Choral composer, Chris Hutchings, reflects on the difference that choirs can make to protecting our planet
Singing in a choir is about the most environmentally friendly possible way of performing music: we just need our voices and maybe a few bits of paper.
Until the Covid-19 pandemic, over 2m people sang regularly in choirs - that's 1 in 30 people in the UK. As community groups, choirs and their members have a great ability to reach out and make a difference: when we encourage members and their families and friends to use trains instead of flying, switch to green energy, use public transport, get rid of plastic water bottles, or other activities, we can be leaders of individual change - and it's great to see many choirs already doing this. (Visit choirsforclimate.com for suggestions of what your choir can do!)
But if the world as we know it is to survive the effects of climate change, we also need governments and corporations to make major changes - and while individual changes can influence this sometimes, the outreach that choirs can perform to their audiences can have an impact beyond anything that the individual members can do (unless your choir includes, say, the CEO of Shell or a large number of MPs).
'A memorable song - be it a protest chant, a children's song or a concert work - will communicate its subject not just to the ears and minds of its hearers, but to their hearts and souls...'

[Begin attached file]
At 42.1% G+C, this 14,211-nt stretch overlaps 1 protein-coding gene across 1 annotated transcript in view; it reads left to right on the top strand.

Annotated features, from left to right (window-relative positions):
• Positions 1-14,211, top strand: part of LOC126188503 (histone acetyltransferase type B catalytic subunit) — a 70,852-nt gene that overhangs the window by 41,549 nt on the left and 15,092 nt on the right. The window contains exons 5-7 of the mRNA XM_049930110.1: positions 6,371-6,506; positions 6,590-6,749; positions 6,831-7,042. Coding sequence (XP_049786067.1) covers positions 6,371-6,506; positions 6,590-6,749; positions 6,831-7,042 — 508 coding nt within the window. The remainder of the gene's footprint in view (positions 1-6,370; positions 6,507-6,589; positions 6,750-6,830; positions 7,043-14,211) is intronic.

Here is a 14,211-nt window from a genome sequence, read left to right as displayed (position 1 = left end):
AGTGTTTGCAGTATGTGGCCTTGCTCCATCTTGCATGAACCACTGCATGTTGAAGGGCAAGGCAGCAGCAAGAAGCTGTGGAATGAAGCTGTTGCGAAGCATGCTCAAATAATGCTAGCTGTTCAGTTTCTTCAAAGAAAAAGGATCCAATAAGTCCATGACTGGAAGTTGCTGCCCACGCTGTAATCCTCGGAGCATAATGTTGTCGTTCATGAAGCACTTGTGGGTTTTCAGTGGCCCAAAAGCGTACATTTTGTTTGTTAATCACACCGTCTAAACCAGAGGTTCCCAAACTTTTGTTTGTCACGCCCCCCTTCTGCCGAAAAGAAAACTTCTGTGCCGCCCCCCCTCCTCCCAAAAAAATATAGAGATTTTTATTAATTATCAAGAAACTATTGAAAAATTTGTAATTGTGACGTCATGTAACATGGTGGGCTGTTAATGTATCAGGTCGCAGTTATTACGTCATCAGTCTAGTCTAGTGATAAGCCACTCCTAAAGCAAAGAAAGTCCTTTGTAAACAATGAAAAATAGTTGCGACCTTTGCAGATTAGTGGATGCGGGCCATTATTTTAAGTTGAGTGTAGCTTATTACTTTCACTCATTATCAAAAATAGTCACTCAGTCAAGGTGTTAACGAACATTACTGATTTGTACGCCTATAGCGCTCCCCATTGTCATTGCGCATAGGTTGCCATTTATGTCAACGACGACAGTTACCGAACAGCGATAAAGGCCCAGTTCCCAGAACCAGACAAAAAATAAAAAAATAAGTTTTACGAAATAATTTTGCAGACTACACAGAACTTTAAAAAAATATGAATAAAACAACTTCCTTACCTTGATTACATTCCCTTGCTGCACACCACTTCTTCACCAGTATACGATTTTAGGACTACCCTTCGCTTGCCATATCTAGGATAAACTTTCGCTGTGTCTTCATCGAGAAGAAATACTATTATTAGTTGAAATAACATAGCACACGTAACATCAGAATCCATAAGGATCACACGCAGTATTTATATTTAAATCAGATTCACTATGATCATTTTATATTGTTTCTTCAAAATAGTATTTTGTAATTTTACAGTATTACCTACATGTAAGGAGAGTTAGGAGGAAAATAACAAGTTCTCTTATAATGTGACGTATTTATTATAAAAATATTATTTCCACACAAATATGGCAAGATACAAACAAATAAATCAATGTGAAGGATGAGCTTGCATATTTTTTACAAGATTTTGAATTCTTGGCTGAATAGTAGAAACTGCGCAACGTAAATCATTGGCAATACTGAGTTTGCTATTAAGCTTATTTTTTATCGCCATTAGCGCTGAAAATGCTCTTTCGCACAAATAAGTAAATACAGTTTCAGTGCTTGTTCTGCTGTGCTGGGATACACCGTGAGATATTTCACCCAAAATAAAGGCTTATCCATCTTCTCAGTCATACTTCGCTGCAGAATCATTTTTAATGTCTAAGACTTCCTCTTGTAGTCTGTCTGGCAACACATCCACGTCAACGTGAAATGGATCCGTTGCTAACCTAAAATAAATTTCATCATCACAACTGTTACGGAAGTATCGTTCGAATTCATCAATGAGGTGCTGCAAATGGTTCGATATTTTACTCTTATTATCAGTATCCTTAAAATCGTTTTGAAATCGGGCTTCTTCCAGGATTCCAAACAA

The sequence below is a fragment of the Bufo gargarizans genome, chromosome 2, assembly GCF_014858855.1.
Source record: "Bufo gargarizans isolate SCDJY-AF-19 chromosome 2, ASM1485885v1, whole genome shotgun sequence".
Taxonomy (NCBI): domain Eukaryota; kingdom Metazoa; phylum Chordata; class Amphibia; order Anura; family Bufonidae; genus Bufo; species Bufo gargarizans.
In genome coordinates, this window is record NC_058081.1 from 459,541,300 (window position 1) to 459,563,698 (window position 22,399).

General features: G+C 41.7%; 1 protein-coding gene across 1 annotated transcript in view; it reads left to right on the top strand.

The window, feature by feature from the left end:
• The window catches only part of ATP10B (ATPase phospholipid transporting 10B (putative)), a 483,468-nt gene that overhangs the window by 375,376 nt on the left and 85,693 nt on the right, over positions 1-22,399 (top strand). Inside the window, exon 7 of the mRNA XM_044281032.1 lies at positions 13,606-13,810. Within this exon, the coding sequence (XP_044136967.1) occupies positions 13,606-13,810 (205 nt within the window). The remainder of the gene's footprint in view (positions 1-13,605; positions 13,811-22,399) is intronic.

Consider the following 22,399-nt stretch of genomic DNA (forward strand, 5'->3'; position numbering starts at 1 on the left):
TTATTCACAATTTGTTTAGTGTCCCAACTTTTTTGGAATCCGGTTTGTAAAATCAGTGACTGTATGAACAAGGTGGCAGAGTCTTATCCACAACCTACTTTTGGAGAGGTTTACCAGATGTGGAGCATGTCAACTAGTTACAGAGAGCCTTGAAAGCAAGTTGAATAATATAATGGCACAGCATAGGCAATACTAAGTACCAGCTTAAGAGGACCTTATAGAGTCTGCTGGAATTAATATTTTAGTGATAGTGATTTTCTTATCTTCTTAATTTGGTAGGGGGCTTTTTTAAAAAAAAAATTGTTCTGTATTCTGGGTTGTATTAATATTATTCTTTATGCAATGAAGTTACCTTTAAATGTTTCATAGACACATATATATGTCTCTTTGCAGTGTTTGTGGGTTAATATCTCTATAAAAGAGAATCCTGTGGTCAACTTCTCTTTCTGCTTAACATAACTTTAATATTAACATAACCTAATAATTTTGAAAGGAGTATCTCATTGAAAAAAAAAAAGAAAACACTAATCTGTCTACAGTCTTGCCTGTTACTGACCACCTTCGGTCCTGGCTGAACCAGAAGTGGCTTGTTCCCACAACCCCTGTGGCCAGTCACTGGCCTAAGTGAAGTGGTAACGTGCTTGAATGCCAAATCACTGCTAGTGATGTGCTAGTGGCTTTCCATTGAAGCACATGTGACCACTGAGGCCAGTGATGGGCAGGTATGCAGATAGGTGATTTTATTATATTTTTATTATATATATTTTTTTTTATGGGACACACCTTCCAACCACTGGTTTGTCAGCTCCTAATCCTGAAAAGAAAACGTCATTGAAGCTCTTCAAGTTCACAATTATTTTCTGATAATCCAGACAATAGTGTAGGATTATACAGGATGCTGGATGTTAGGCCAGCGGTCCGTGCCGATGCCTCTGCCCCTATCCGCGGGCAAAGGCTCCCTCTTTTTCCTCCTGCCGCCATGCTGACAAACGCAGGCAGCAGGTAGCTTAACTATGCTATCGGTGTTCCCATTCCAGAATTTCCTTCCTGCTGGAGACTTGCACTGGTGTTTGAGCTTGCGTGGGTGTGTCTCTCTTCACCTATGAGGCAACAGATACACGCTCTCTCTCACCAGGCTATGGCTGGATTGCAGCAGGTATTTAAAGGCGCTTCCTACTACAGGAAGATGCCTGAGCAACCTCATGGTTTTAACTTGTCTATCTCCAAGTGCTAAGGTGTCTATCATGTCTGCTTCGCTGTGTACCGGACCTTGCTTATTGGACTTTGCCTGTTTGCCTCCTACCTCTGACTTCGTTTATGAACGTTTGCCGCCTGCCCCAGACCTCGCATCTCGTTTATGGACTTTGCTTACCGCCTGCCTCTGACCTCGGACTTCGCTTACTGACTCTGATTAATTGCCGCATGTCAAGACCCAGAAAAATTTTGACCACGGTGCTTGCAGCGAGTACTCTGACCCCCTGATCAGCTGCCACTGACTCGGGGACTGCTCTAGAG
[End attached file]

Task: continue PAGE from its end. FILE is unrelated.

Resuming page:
This is because choirs, performing with music as well as words, have a unique ability to communicate with their listeners. This is why choirs have been such an important part of the Christian tradition for centuries; a choral setting of a religious text will have a completely different impact compared to reading it out loud. A memorable song - be it a protest chant, a children's song or a concert work - will communicate its subject not just to the ears and minds of its hearers, but to their hearts and souls, and will often be remembered long after the impact of just hearing the same words spoken would have vanished. ("Music, when soft voices die, vibrates in the memory...")
We are in a climate emergency which needs drastic action: so choose music with a message, and send the message loud and clear. If you can, sing it where it can be heard by people who can cause big changes - whether that's in the street or outside Parliament. Invite your local MP to your concert (or send them a recording if they're busy), invite prominent local or global businesses - the types of people who are placed to make global change are often classical music lovers because of their demographics. Tell them in the concert why you're singing what you're singing.
Choirs are uniquely placed to speak truth to the powerful with the songs that we choose for them to hear, and I believe that someday, the right song in the right place will help to save our world. I hope you do too.
Chris Hutchings runs choirsforclimate.com, where you can find a variety of music about climate change and related causes by over 20 different composers, most of it free to download and use.